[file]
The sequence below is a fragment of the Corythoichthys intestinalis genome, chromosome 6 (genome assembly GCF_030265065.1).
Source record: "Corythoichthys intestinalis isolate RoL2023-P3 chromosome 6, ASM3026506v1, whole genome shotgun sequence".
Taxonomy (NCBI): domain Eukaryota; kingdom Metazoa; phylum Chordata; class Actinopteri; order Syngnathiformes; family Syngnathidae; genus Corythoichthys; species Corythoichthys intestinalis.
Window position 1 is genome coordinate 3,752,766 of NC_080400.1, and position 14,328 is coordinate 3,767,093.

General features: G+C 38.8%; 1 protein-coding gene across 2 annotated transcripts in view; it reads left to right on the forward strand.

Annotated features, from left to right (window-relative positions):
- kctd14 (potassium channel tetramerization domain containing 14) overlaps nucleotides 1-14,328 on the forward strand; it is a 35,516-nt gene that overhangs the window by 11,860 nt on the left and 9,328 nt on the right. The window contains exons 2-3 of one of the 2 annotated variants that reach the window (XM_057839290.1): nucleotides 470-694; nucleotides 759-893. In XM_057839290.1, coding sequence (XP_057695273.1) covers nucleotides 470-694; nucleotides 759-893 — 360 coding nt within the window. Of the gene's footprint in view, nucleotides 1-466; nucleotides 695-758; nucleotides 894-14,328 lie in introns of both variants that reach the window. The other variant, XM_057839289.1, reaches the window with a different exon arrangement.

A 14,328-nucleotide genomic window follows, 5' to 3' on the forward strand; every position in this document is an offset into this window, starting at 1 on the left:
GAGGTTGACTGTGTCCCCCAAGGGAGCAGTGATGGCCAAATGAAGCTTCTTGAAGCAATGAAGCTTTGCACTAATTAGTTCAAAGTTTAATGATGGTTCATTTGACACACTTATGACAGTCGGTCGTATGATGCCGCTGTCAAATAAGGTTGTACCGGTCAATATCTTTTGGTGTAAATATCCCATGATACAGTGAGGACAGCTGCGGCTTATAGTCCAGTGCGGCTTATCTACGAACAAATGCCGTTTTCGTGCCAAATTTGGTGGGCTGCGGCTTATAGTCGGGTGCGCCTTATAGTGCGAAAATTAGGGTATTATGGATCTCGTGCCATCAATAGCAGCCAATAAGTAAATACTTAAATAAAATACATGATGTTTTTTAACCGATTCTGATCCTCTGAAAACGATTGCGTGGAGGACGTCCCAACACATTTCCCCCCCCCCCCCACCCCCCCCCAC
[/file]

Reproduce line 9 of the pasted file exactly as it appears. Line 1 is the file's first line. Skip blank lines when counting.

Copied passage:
GAGGTTGACTGTGTCCCCCAAGGGAGCAGTGATGGCCAAATGAAGCTTCTTGAAGCAATGAAGCTTTGCACTAATTAGTTCAAAGTTTAATGATGGTTCATTTGACACACTTATGACAGTCGGTCGTATGATGCCGCTGTCAAATAAGGTTGTACCGGTCAATATCTTTTGGTGTAAATATCCCATGATACAGTGAGGACAGCTGCGGCTTATAGTCCAGTGCGGCTTATCTACGAACAAATGCCGTTTTCGTGCCAAATTTGGTGGGCTGCGGCTTATAGTCGGGTGCGCCTTATAGTGCGAAAATTAGGGTATTATGGATCTCGTGCCATCAATAGCAGCCAATAAGTAAATACTTAAATAAAATACATGATGTTTTTTAACCGATTCTGATCCTCTGAAAACGATTGCGTGGAGGACGTCCCAACACATTTCCCCCCCCCCCCCACCCCCCCCCAC